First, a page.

The pandemic has led to innumerable changes in how consumers and businesses conduct daily tasks, impacting everything from how they pay their bills to the ways in which they shop or interact with vendors. Many consumers have abandoned traditional payment methods for alternatives that allow transactions to clear faster — a trend that has continued. Check and cash transactions have dipped since the pandemic began, with cash usage decreasing by 38 percent among consumers who were using it regularly before the crisis. Mobile app payments, on the other hand, grew by 33 percent during the same time frame. Individuals were also more likely to make automatic or recurring payments to businesses, with such transactions expanding by 14 percent.
This shift in consumers’ payment preferences was years in the making but has significantly accelerated over the past year, with consumers now turning to eCommerce sites and online banking tools more often to pay their bills. This is creating a greater expectation for faster payments among consumers, who are now seeking payment methods that are even swifter and more transparent than digital credit cards or automatic bill pay options. Many are eager for solutions that allow them to rapidly and securely transact any way they like.
The following Deep Dive analyzes how consumers’ interest in tapping real-time transactions, especially mobile-first solutions for retail payments and bills, has expanded in recent years. It also explores which factors could influence the growth and adoption of such solutions, including how their extended use could eventually enable greater adoption of open banking-enabled payments through consumers’ mobile devices.
Meeting Real-time Payment Expectations With Mobile
Interest in real-time payments’ benefits has risen over the past year, as has the total volume of real-time transactions. Approximately 70.3 billion such transactions were made globally in 2020, marking a 41 percent year-over-year increase. Much of this growth was driven by businesses and government agencies seeking more effective and secure ways to send out stimulus funds or other disbursements, but consumers are becoming more and more interested and invested in real-time payment capabilities. Over three-quarters of American consumers made some form of mobile payment in 2020, including in-app purchases, contactless checkout at brick-and-mortar stores or the use of QR codes or peer-to-peer (P2P) payments.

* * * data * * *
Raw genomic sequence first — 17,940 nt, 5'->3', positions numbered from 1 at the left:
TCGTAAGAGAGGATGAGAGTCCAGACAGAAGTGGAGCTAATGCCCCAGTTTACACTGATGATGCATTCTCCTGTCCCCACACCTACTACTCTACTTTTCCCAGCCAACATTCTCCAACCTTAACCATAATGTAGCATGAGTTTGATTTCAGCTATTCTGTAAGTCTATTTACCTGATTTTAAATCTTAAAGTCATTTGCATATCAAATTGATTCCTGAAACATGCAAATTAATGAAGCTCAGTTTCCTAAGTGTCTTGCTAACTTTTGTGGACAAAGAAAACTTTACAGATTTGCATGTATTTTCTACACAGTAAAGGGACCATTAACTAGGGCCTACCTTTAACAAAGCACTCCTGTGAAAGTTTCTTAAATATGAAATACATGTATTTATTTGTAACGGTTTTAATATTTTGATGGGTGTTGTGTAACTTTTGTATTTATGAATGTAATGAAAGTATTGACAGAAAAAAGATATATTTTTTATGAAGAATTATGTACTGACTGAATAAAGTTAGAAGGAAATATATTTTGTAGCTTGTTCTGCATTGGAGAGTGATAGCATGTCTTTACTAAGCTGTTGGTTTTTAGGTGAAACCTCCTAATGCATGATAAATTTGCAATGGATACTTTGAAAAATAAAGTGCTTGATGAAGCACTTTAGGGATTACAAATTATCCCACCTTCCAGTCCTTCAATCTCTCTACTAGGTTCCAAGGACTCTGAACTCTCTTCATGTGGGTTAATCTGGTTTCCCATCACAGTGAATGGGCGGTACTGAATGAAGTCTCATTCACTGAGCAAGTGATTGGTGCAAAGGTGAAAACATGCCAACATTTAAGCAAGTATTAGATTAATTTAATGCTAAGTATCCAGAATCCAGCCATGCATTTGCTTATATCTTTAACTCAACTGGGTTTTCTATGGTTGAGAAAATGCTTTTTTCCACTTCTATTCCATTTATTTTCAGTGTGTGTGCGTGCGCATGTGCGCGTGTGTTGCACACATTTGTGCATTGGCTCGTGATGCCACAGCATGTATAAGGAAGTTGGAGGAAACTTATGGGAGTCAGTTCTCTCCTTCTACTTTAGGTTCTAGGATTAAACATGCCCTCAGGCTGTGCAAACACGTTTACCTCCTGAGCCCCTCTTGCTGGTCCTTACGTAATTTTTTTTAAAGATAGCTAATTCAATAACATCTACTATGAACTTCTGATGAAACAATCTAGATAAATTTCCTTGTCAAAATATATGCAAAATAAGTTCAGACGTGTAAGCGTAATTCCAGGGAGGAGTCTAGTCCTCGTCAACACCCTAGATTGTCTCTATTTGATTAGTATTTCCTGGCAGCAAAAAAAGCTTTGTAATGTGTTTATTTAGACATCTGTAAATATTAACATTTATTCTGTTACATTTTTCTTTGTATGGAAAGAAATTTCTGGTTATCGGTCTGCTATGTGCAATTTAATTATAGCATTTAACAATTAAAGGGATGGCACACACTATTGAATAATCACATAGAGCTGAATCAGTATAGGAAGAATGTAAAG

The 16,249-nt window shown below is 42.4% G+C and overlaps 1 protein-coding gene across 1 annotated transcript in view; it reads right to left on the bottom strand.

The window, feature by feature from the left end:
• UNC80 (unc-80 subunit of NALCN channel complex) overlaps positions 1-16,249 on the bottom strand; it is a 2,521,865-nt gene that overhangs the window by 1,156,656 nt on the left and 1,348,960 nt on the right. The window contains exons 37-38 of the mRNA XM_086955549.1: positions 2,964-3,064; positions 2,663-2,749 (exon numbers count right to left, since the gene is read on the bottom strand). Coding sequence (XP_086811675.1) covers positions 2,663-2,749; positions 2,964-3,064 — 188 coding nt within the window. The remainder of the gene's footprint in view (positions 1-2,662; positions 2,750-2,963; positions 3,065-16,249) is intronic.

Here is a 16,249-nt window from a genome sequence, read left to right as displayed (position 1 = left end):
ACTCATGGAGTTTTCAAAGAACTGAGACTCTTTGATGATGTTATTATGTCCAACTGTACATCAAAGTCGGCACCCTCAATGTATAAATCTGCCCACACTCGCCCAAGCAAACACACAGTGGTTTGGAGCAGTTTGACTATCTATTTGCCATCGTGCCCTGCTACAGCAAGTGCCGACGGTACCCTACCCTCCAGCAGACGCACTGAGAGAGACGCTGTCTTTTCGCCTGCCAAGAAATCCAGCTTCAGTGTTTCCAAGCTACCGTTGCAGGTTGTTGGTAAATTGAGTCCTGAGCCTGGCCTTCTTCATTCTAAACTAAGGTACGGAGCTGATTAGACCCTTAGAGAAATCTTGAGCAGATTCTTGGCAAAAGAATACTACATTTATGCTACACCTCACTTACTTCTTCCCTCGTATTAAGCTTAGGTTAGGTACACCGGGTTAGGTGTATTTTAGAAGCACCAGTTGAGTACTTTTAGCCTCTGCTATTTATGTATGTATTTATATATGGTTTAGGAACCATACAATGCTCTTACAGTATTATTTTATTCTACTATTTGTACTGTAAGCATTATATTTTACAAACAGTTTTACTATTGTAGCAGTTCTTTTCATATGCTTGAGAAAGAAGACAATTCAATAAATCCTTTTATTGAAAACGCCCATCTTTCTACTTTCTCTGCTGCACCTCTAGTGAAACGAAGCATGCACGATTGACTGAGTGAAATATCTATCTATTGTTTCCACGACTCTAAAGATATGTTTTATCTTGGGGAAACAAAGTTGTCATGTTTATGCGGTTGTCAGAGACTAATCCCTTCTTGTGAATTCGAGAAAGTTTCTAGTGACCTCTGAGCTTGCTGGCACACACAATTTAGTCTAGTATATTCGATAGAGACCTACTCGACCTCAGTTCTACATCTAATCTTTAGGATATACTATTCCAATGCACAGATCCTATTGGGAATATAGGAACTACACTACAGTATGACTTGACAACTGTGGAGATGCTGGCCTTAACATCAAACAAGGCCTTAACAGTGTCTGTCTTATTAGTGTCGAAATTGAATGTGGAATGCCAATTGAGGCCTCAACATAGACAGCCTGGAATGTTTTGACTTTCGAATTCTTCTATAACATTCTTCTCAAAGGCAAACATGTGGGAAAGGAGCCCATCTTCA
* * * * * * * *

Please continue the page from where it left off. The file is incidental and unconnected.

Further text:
Consumers’ growing familiarity and comfort with these real-time payment options, especially those that are mobile-first, is also beginning to affect their expectations for merchants. More shoppers indicate that they want access to faster and more convenient payment methods, such as mobile wallets. Consumers’ adoption of mobile wallets rose 46 percent globally in 2020, and 41 percent of Americans have begun using cashless payment types during the health crisis. U.S. consumers also do not plan to cease using these methods, as another study found that 57 percent of those who currently utilize such payment options state that they will continue to do so in the future.
Retailers have clued into this shift and are responding swiftly. Sixty-seven percent indicate that they support contactless payment solutions at the brick-and-mortar point of sale (POS) and in-store mobile payment volumes grew by 29 percent in 2020 as acceptance of such options increased. This not only provides a clear incentive for merchants to offer mobile wallets but also potentially opens a path to support open banking-enabled account-to-account (A2A) payments from consumers’ mobile devices.
Tying Open Banking Payments To Mobile
Open banking payments enable consumers to transact from one account to another with less friction — a capability many are already enjoying in their favorite P2P mobile apps. Many financial experts consider P2P payment methods to be one of the quintessential use cases for real-time A2A payments, and their usage is likely to continue to grow over the next few years as mobile becomes the channel of choice for shoppers worldwide. Nearly 8 million consumers use the Starbucks mobile wallet to pay for their coffee, for example, accounting for nearly one-third of orders in the market.
The use of mobile wallets appears to be well on its way to becoming ubiquitous among consumers — and these wallets could serve as a gateway to enabling the wider adoption of open banking-supported A2A payments from these same devices. Consumers are anticipating quicker payment speeds when shopping online, and some are already utilizing real-time payments without their knowledge, with 47 percent of millennials claiming they are not utilizing real-time payments despite wider numbers of this generation tapping mobile wallets. This makes the potential draw of supporting A2A solutions clear for merchants. Offering A2A payment options to customers on a channel that they are increasingly using for day-to-day transactions appears to be one of the key ways to provide immediate benefits to both consumers and merchants.